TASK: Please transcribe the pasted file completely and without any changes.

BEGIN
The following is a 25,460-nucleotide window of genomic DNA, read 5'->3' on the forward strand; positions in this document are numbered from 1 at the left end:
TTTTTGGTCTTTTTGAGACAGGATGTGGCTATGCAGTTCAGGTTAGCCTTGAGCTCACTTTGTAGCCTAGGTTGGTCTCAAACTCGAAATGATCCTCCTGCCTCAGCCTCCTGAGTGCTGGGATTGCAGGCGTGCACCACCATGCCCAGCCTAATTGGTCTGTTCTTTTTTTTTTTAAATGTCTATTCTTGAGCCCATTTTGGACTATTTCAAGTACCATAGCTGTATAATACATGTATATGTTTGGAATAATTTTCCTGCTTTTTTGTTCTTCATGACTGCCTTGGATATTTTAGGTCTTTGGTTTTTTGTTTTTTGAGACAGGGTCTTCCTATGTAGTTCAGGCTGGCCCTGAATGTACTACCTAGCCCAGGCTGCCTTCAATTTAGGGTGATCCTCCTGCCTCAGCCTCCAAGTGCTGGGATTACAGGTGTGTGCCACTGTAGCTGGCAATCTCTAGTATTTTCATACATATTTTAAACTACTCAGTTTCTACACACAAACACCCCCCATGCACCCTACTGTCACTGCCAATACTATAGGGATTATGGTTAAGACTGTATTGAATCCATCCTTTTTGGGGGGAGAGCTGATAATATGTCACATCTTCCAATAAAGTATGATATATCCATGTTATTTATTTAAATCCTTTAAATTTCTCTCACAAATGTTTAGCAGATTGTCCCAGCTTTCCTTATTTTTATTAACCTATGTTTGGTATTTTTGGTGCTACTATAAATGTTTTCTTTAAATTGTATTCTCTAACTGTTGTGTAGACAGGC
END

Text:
The following is a 25,460-nucleotide window of genomic DNA, read 5'->3' on the forward strand; positions in this document are numbered from 1 at the left end:
TTTTTGGTCTTTTTGAGACAGGATGTGGCTATGCAGTTCAGGTTAGCCTTGAGCTCACTTTGTAGCCTAGGTTGGTCTCAAACTCGAAATGATCCTCCTGCCTCAGCCTCCTGAGTGCTGGGATTGCAGGCGTGCACCACCATGCCCAGCCTAATTGGTCTGTTCTTTTTTTTTTTAAATGTCTATTCTTGAGCCCATTTTGGACTATTTCAAGTACCATAGCTGTATAATACATGTATATGTTTGGAATAATTTTCCTGCTTTTTTGTTCTTCATGACTGCCTTGGATATTTTAGGTCTTTGGTTTTTTGTTTTTTGAGACAGGGTCTTCCTATGTAGTTCAGGCTGGCCCTGAATGTACTACCTAGCCCAGGCTGCCTTCAATTTAGGGTGATCCTCCTGCCTCAGCCTCCAAGTGCTGGGATTACAGGTGTGTGCCACTGTAGCTGGCAATCTCTAGTATTTTCATACATATTTTAAACTACTCAGTTTCTACACACAAACACCCCCCATGCACCCTACTGTCACTGCCAATACTATAGGGATTATGGTTAAGACTGTATTGAATCCATCCTTTTTGGGGGGAGAGCTGATAATATGTCACATCTTCCAATAAAGTATGATATATCCATGTTATTTATTTAAATCCTTTAAATTTCTCTCACAAATGTTTAGCAGATTGTCCCAGCTTTCCTTATTTTTATTAACCTATGTTTGGTATTTTTGGTGCTACTATAAATGTTTTCTTTAAATTGTATTCTCTAACTGTTGTGTAGACAGGC